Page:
This is a very simplified problem, but in larger networks this might not be very easy to detect. For instance, ping might be working since a generic ping packet will be 70 bytes long (14 bytes for Ethernet header, 20 bytes for IPv4 header, 8 bytes for ICMP header, 28 bytes for ICMP payload), but data transfer might not work properly. The reason why some packets might not get forwarded is that MikroTik devices running RouterOS by default has MTU set to 1500 and L2MTU set to something around 1580 bytes (depends on the device), but the Ethernet interface will silently drop anything that does not fit into the L2MTU size. Note that L2MTU parameter is not relevant to x86 or CHR devices. For a device that is only supposed to forward packets, there is no need to increase the MTU size, it is only required to increase the L2MTU size, RouterOS will not allow you to increase the MTU size that is larger than the L2MTU size. If you require the packet to be received on the interface and the device needs to process this packet rather than just forwarding it, for example, in case of routing, then it is required to increase the L2MTU and the MTU size, but you can leave the MTU size on the interface to the default value if you are using only IP traffic (that supports packet fragmentation) and don’t mind that packets are being fragmented. You can use the ping utility to make sure that all devices are able to forward jumbo frames:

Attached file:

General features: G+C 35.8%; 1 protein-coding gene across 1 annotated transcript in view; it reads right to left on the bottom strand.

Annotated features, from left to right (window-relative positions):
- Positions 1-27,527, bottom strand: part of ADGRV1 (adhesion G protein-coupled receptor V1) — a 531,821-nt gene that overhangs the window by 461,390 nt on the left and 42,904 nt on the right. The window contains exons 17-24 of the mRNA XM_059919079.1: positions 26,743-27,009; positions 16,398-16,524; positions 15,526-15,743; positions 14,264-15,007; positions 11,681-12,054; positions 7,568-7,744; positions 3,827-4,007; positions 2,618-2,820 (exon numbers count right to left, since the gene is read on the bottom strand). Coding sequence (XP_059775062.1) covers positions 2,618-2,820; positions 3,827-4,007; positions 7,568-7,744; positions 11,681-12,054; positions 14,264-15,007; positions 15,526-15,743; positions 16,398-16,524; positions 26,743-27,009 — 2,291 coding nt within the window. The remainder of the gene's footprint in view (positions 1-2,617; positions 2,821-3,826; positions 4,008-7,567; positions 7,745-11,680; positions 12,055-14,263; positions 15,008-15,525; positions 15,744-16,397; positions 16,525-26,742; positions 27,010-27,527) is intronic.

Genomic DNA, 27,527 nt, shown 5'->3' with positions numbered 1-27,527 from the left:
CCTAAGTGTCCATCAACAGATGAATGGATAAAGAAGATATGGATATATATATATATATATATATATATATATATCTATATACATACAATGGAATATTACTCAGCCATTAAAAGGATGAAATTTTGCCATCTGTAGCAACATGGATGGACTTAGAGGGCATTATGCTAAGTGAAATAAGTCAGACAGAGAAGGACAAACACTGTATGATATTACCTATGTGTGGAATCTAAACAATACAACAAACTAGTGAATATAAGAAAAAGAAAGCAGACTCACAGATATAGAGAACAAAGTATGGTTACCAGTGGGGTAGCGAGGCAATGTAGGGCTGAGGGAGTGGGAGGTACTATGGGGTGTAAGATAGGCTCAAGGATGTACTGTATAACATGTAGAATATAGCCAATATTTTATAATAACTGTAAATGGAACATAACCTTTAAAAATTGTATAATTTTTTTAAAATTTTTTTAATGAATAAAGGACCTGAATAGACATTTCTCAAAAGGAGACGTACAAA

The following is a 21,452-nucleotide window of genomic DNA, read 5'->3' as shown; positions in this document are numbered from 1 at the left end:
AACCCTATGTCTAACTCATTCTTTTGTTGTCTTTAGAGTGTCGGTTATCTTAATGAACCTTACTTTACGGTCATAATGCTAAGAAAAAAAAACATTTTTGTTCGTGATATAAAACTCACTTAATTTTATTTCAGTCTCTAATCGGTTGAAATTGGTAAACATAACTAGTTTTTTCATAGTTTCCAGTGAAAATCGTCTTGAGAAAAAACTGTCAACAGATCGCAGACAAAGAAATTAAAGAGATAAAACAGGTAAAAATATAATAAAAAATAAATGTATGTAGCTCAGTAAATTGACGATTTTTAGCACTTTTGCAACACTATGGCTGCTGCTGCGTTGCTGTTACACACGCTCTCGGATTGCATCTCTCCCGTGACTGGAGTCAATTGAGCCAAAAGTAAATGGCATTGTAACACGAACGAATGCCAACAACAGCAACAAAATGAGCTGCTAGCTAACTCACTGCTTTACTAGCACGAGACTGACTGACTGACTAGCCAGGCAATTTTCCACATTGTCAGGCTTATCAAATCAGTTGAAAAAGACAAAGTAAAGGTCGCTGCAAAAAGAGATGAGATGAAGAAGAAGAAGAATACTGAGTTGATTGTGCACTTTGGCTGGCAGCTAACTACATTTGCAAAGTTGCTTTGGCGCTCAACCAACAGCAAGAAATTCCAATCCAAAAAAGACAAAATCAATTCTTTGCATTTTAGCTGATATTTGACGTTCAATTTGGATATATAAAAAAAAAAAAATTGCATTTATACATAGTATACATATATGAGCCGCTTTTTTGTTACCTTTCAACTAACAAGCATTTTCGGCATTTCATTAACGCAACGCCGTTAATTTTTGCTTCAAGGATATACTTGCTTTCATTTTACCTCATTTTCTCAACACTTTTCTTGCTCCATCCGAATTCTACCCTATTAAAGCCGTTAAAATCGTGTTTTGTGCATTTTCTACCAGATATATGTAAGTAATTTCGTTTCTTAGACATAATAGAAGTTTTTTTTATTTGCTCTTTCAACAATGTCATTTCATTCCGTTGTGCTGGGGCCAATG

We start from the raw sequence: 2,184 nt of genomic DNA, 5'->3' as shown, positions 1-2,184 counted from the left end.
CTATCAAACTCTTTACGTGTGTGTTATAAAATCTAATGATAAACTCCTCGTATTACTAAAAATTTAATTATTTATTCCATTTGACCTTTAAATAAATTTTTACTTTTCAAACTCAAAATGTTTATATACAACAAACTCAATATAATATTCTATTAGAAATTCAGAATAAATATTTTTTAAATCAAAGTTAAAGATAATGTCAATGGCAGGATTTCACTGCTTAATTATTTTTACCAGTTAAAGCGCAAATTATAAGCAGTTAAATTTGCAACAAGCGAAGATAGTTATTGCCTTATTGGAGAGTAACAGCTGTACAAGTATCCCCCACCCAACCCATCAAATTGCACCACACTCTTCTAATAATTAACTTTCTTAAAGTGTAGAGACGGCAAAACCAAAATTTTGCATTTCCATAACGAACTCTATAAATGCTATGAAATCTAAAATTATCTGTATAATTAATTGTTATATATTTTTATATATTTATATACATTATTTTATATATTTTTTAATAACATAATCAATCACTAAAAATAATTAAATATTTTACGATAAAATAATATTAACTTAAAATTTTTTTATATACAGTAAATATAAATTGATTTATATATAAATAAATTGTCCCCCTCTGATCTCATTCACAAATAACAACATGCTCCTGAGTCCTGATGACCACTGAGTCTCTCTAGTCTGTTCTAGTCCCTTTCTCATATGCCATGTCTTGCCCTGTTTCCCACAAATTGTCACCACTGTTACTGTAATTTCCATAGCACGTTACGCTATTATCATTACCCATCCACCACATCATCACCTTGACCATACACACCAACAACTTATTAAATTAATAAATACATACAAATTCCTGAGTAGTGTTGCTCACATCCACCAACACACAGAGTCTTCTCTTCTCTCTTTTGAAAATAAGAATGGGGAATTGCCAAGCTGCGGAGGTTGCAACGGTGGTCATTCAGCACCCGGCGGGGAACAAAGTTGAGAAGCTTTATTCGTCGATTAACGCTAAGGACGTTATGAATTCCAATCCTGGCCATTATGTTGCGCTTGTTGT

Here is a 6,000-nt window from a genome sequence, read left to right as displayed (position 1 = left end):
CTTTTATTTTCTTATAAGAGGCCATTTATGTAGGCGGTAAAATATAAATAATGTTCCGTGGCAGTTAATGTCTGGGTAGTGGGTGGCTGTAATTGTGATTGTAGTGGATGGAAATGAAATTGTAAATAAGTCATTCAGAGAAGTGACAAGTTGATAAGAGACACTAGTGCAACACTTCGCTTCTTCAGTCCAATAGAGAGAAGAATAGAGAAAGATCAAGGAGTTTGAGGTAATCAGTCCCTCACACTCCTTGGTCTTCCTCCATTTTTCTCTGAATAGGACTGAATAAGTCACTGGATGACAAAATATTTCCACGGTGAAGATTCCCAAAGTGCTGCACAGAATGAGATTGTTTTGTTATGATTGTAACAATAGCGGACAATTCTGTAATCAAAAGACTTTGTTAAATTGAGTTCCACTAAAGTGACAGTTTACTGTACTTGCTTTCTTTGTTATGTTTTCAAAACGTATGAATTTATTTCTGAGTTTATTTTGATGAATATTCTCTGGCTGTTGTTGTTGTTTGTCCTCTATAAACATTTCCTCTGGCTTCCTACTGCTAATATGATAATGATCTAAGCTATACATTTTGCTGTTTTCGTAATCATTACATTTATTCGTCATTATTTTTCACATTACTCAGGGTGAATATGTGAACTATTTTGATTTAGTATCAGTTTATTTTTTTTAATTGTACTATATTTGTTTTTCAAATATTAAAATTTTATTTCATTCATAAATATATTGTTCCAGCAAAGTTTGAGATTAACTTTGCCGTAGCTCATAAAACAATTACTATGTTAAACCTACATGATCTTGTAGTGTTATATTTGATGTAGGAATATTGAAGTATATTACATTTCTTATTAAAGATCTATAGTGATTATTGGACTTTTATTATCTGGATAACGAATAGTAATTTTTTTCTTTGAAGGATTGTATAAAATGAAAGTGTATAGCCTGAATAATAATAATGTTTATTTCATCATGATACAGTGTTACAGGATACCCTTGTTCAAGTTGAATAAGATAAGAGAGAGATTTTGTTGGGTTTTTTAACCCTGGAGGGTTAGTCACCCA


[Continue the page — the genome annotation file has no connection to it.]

/ping 192.168.88.1 size=9000 do-not-fragment

Remember that the L2MTU and MTU size needs to be larger or equal to the ping packet size on the device from which and to which you are sending a ping packet, since ping (ICMP) is IP traffic that is sent out from a interface over Layer3.

Symptoms

Below is a list of possible symptoms that might be as a result of this kind of a misconfiguration:

  • Web pages are not able to load up, but ping works properly
  • Tunnels dropping traffic
  • Specific protocols are broken
  • Large packet loss

Solution